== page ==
|Subject:||How do you cope with death if you don't believe?|
|Date:||Sep 26 20:22 2003|
|I wrote my TBM friend, someone with whom I went to
high school, about my mother's death. Her mother died 20 years ago, so
she's been there. She answered, in part:
"I know that our religions are now different but we both believe in a loving God and know that we do live past this mortal life. I don't know how people that don't have that faith, cope."
In fact, she does not know what I believe about religion, god and an afterlife. I don't know what I believe in that regard. But she was at least respectful, did not try to guilt me or sneak in a lecture on the plan of salvation, for which let's give her credit.
However, what she said got me to thinking about the surety and safety to which mormons, as well as those in other (mainly) christian religions, cling. How does one cope, they ask, sure of their "truthfulness" of their beliefs, if one doesn't believe in the celestial kingdom and families forever and all the other twisted tripe perpetuated by a pair of Victorian-age con men.
Well, one copes by facing reality and doing what one can and staring into the void and feeling the pain (something mormons avoid assiduously) and sorting out a goal -- an individual personal goal -- with which to stamp our existence.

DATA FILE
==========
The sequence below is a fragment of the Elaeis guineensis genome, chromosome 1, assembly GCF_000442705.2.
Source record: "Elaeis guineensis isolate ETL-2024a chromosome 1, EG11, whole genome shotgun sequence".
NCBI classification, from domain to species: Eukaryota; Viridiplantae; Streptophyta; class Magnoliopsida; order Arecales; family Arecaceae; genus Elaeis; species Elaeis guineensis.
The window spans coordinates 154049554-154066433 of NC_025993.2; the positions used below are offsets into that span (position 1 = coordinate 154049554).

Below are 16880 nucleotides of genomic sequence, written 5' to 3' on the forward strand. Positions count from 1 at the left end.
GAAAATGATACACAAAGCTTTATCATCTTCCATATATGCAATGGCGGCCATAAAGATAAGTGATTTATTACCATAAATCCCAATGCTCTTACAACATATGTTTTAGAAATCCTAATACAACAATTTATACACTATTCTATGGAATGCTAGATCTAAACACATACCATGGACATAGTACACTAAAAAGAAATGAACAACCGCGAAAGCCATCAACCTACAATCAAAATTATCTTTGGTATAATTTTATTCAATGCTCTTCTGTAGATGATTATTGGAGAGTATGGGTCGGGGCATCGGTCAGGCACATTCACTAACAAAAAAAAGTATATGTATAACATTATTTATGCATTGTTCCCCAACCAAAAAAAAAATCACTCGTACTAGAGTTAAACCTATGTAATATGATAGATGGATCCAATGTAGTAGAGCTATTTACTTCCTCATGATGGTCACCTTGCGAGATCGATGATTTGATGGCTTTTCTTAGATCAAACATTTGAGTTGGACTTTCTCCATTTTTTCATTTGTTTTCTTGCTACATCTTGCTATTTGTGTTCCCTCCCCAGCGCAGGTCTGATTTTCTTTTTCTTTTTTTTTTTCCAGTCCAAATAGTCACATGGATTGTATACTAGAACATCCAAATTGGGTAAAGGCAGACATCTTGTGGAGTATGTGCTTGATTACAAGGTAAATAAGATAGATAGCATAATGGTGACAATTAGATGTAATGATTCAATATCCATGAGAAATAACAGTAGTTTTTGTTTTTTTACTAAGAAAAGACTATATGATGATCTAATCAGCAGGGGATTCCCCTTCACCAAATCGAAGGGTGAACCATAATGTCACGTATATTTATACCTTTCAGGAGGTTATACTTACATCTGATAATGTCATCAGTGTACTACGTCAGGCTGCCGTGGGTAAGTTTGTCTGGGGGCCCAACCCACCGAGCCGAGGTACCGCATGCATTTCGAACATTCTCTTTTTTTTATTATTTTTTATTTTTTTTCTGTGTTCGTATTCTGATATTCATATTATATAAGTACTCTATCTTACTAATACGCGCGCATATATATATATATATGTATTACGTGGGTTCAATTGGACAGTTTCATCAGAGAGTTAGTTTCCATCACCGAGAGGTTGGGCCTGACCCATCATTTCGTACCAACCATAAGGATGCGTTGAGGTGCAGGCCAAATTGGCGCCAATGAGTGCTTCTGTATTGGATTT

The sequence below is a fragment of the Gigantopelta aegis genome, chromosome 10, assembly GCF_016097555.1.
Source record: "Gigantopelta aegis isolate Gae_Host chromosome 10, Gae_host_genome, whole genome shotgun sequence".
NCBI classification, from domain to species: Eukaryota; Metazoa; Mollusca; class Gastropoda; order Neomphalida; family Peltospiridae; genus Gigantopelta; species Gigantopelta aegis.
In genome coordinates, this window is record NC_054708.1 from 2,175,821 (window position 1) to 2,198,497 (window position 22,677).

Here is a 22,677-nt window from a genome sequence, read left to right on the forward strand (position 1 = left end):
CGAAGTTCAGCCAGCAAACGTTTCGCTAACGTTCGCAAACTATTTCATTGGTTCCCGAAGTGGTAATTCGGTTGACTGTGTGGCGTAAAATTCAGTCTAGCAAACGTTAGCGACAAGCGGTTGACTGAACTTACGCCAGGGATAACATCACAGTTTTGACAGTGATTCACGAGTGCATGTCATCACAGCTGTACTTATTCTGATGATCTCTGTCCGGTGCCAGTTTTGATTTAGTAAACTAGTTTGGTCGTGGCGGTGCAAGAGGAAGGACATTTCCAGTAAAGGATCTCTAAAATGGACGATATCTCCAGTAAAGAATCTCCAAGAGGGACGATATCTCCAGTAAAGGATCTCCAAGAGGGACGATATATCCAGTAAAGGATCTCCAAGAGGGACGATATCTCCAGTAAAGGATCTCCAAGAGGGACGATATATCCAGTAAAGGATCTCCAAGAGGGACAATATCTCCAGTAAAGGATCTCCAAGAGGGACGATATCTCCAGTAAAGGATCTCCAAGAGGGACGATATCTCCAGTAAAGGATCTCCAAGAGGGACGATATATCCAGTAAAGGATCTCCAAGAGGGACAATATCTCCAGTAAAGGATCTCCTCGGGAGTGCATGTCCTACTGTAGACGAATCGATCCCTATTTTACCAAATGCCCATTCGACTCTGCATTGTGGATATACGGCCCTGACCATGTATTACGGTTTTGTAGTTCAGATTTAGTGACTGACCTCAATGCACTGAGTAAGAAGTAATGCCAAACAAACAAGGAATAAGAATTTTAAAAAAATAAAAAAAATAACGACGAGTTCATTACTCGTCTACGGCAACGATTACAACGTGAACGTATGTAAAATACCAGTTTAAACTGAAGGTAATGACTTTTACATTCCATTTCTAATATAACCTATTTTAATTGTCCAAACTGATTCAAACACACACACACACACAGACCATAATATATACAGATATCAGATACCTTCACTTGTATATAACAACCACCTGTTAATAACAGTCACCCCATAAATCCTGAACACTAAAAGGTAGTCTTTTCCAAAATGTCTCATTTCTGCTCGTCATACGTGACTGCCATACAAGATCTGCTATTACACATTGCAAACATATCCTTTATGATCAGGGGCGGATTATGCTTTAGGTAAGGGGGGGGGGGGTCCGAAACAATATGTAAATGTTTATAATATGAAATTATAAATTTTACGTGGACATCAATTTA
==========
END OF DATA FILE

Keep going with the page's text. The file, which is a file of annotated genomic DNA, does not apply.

One copes by not clinging to assurances, remaining open to the possibility of change and new ways of seeing. One learns not to need to pin things down, to live without doubtful promises of things to come.
One copes by getting to know one's personal demons (something even more assiduously avoided by faithful mormons, who prefer to label their shadow selves The Adversary, Satan himself), staring down those demons and doing our best in spite of them. One does it one day at a time; we get up again the next day and do it again. And in doing it, sometimes we experience joy. Sometimes we can sit and feel the beauty that is in the natural world or in the human mind, and that becomes a reward for battling one's demons, for trying to be our best selves, for being honest with ourselves about who we are, and living with open eyes, open minds, even open hearts.
Something it would be hard to express to my friend, whom I suspect has had her second endowment and, having her "calling and election sure," does not have to worry herself about the inevitable ambiguities of life.
Just some thoughts.
|Subject:||Re: How do you cope with death if you don't believe?|
|Date:||Sep 26 20:30|
|I did the old disconnect to be able to handle the
many traumas involving death in my family over the years. I do not
believe that I ever got any help or solace from any imaginary deity, but
was helped by getting away from a stressful situation and living close
to nature for a number of years.
You do not have to think god is in charge to appreciate a sunrise or a birdsong, or the kindness of friends.